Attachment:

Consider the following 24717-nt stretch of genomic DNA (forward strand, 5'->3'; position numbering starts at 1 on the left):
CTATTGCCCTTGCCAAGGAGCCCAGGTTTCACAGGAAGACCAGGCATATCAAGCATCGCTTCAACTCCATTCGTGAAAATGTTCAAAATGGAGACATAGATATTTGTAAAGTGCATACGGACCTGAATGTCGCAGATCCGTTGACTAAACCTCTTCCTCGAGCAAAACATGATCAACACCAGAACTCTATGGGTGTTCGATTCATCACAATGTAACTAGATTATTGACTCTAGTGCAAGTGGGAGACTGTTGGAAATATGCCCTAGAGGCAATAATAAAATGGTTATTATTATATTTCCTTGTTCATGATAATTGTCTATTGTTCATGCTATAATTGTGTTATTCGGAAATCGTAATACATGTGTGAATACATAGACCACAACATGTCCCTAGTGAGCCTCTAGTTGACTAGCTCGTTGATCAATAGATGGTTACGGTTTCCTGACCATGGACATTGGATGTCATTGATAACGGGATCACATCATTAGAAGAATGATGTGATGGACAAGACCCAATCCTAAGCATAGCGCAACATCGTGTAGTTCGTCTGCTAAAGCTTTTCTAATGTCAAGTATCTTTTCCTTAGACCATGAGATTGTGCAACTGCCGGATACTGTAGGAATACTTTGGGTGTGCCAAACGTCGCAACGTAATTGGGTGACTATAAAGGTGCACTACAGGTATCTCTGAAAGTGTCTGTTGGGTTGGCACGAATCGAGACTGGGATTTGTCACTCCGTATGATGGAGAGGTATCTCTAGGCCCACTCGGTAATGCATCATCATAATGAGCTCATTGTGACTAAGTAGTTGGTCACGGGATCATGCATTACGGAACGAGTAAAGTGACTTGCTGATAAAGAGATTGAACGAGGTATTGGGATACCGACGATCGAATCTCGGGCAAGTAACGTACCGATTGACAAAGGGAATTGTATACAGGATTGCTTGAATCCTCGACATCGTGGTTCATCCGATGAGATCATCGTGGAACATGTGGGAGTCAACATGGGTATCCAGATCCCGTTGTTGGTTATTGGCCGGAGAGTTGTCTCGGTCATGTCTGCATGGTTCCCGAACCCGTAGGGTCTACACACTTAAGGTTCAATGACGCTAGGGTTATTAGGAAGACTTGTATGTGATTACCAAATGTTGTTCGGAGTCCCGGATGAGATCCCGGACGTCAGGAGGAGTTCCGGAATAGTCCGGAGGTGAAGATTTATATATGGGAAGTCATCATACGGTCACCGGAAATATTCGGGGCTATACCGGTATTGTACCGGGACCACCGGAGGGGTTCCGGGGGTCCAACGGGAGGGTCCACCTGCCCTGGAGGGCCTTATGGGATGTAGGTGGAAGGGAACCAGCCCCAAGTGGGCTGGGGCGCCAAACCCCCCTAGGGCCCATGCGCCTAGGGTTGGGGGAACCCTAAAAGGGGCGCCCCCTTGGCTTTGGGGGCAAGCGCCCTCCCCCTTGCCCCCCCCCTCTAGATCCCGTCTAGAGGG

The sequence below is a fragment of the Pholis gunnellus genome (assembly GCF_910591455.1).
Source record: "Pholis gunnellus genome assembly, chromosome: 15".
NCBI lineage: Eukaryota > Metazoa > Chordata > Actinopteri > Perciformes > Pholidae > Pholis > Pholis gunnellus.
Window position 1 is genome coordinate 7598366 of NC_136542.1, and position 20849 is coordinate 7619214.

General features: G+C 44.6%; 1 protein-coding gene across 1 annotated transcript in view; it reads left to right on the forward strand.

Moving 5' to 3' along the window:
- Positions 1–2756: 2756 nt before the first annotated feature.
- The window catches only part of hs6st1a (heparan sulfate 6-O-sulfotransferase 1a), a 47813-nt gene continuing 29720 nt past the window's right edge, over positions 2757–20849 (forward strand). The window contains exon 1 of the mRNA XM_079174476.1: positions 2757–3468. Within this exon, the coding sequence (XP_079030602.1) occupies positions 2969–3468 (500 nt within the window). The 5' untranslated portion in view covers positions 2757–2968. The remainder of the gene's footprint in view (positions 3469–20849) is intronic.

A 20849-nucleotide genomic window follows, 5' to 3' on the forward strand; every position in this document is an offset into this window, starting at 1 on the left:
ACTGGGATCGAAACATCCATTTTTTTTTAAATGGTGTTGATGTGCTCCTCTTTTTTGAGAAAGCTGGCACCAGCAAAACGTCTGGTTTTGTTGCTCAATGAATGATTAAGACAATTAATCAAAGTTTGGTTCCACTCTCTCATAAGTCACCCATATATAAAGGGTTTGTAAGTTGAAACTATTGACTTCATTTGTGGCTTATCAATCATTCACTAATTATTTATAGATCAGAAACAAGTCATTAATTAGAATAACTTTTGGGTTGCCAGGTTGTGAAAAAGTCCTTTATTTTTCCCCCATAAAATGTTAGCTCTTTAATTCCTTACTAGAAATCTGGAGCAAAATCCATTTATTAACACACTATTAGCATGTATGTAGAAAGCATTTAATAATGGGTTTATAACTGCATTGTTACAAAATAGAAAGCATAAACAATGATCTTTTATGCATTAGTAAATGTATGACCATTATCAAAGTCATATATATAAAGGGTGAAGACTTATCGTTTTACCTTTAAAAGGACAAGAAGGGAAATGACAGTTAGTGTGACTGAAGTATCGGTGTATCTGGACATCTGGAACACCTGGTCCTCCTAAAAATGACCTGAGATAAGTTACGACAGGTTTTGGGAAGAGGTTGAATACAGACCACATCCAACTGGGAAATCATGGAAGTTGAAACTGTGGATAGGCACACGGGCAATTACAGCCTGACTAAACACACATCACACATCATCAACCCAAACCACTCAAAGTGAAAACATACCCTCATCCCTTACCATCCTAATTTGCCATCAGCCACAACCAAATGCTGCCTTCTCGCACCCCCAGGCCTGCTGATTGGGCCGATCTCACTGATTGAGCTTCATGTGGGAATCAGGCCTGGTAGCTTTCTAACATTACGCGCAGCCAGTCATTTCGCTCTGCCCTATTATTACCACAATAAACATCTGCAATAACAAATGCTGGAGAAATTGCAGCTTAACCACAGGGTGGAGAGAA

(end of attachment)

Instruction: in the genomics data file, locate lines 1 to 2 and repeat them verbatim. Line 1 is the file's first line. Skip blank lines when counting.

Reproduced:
Consider the following 24717-nt stretch of genomic DNA (forward strand, 5'->3'; position numbering starts at 1 on the left):
CTATTGCCCTTGCCAAGGAGCCCAGGTTTCACAGGAAGACCAGGCATATCAAGCATCGCTTCAACTCCATTCGTGAAAATGTTCAAAATGGAGACATAGATATTTGTAAAGTGCATACGGACCTGAATGTCGCAGATCCGTTGACTAAACCTCTTCCTCGAGCAAAACATGATCAACACCAGAACTCTATGGGTGTTCGATTCATCACAATGTAACTAGATTATTGACTCTAGTGCAAGTGGGAGACTGTTGGAAATATGCCCTAGAGGCAATAATAAAATGGTTATTATTATATTTCCTTGTTCATGATAATTGTCTATTGTTCATGCTATAATTGTGTTATTCGGAAATCGTAATACATGTGTGAATACATAGACCACAACATGTCCCTAGTGAGCCTCTAGTTGACTAGCTCGTTGATCAATAGATGGTTACGGTTTCCTGACCATGGACATTGGATGTCATTGATAACGGGATCACATCATTAGAAGAATGATGTGATGGACAAGACCCAATCCTAAGCATAGCGCAACATCGTGTAGTTCGTCTGCTAAAGCTTTTCTAATGTCAAGTATCTTTTCCTTAGACCATGAGATTGTGCAACTGCCGGATACTGTAGGAATACTTTGGGTGTGCCAAACGTCGCAACGTAATTGGGTGACTATAAAGGTGCACTACAGGTATCTCTGAAAGTGTCTGTTGGGTTGGCACGAATCGAGACTGGGATTTGTCACTCCGTATGATGGAGAGGTATCTCTAGGCCCACTCGGTAATGCATCATCATAATGAGCTCATTGTGACTAAGTAGTTGGTCACGGGATCATGCATTACGGAACGAGTAAAGTGACTTGCTGATAAAGAGATTGAACGAGGTATTGGGATACCGACGATCGAATCTCGGGCAAGTAACGTACCGATTGACAAAGGGAATTGTATACAGGATTGCTTGAATCCTCGACATCGTGGTTCATCCGATGAGATCATCGTGGAACATGTGGGAGTCAACATGGGTATCCAGATCCCGTTGTTGGTTATTGGCCGGAGAGTTGTCTCGGTCATGTCTGCATGGTTCCCGAACCCGTAGGGTCTACACACTTAAGGTTCAATGACGCTAGGGTTATTAGGAAGACTTGTATGTGATTACCAAATGTTGTTCGGAGTCCCGGATGAGATCCCGGACGTCAGGAGGAGTTCCGGAATAGTCCGGAGGTGAAGATTTATATATGGGAAGTCATCATACGGTCACCGGAAATATTCGGGGCTATACCGGTATTGTACCGGGACCACCGGAGGGGTTCCGGGGGTCCAACGGGAGGGTCCACCTGCCCTGGAGGGCCTTATGGGATGTAGGTGGAAGGGAACCAGCCCCAAGTGGGCTGGGGCGCCAAACCCCCCTAGGGCCCATGCGCCTAGGGTTGGGGGAACCCTAAAAGGGGCGCCCCCTTGGCTTTGGGGGCAAGCGCCCTCCCCCTTGCCCCCCCCCTCTAGATCCCGTCTAGAGGG